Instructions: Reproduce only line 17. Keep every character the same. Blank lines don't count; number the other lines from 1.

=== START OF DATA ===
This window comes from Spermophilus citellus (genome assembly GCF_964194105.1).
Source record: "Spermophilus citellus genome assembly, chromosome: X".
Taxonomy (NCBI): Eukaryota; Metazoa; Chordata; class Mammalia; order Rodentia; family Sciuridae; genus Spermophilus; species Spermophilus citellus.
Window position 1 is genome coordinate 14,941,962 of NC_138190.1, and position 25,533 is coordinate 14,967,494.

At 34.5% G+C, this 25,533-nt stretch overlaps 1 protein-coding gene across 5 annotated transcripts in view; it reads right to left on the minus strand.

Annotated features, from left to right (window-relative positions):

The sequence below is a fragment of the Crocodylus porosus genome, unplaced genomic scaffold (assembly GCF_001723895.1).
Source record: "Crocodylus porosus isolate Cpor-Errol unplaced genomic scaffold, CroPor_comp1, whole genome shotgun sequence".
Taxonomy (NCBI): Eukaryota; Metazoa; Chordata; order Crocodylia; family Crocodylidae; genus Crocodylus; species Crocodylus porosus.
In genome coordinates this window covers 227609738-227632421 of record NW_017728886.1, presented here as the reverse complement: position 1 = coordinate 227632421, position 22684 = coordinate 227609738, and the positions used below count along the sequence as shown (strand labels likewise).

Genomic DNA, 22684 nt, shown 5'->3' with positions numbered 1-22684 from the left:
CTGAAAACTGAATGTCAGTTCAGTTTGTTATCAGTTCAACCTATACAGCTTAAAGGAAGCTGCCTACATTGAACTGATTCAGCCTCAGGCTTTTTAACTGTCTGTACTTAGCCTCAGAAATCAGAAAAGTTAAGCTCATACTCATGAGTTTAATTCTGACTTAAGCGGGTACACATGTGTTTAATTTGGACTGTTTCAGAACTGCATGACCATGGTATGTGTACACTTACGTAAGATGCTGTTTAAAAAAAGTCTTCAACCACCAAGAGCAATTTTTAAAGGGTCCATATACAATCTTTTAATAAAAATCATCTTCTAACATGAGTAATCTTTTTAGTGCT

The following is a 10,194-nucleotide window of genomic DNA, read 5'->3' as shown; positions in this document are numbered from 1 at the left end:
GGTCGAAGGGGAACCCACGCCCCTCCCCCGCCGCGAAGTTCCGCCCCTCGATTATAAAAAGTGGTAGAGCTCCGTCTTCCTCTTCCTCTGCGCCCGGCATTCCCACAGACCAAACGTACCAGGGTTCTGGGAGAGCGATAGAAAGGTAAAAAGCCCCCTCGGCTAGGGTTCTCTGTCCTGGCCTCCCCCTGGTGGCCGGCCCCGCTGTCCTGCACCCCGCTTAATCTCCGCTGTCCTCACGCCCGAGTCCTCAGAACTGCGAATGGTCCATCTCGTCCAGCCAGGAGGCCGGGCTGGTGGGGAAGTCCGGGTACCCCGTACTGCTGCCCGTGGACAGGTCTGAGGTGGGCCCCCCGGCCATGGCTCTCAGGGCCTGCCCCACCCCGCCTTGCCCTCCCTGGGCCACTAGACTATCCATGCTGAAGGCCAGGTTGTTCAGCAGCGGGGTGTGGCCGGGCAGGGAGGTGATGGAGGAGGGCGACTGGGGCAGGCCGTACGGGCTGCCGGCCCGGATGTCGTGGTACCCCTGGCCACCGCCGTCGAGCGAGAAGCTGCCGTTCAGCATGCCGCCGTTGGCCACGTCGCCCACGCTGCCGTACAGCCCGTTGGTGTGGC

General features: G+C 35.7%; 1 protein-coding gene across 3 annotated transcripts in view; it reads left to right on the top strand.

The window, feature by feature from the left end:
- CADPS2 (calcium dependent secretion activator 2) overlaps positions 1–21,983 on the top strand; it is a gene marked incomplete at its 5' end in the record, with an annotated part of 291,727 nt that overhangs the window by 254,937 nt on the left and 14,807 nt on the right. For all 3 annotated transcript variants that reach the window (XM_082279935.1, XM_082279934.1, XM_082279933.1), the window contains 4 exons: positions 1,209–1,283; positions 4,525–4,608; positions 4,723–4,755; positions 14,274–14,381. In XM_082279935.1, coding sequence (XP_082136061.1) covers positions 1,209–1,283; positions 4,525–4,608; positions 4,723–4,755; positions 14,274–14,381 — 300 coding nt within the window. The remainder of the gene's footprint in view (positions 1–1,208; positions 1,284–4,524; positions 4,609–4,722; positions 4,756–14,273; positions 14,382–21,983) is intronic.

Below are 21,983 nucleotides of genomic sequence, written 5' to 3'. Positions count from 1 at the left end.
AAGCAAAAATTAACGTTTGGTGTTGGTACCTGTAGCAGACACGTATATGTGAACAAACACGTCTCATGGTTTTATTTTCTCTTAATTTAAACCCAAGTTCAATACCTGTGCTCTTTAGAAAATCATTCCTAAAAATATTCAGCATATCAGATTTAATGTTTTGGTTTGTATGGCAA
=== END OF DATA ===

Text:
- CADPS2 (calcium dependent secretion activator 2) overlaps positions 1–21,983 on the top strand; it is a gene marked incomplete at its 5' end in the record, with an annotated part of 291,727 nt that overhangs the window by 254,937 nt on the left and 14,807 nt on the right. For all 3 annotated transcript variants that reach the window (XM_082279935.1, XM_082279934.1, XM_082279933.1), the window contains 4 exons: positions 1,209–1,283; positions 4,525–4,608; positions 4,723–4,755; positions 14,274–14,381. In XM_082279935.1, coding sequence (XP_082136061.1) covers positions 1,209–1,283; positions 4,525–4,608; positions 4,723–4,755; positions 14,274–14,381 — 300 coding nt within the window. The remainder of the gene's footprint in view (positions 1–1,208; positions 1,284–4,524; positions 4,609–4,722; positions 4,756–14,273; positions 14,382–21,983) is intronic.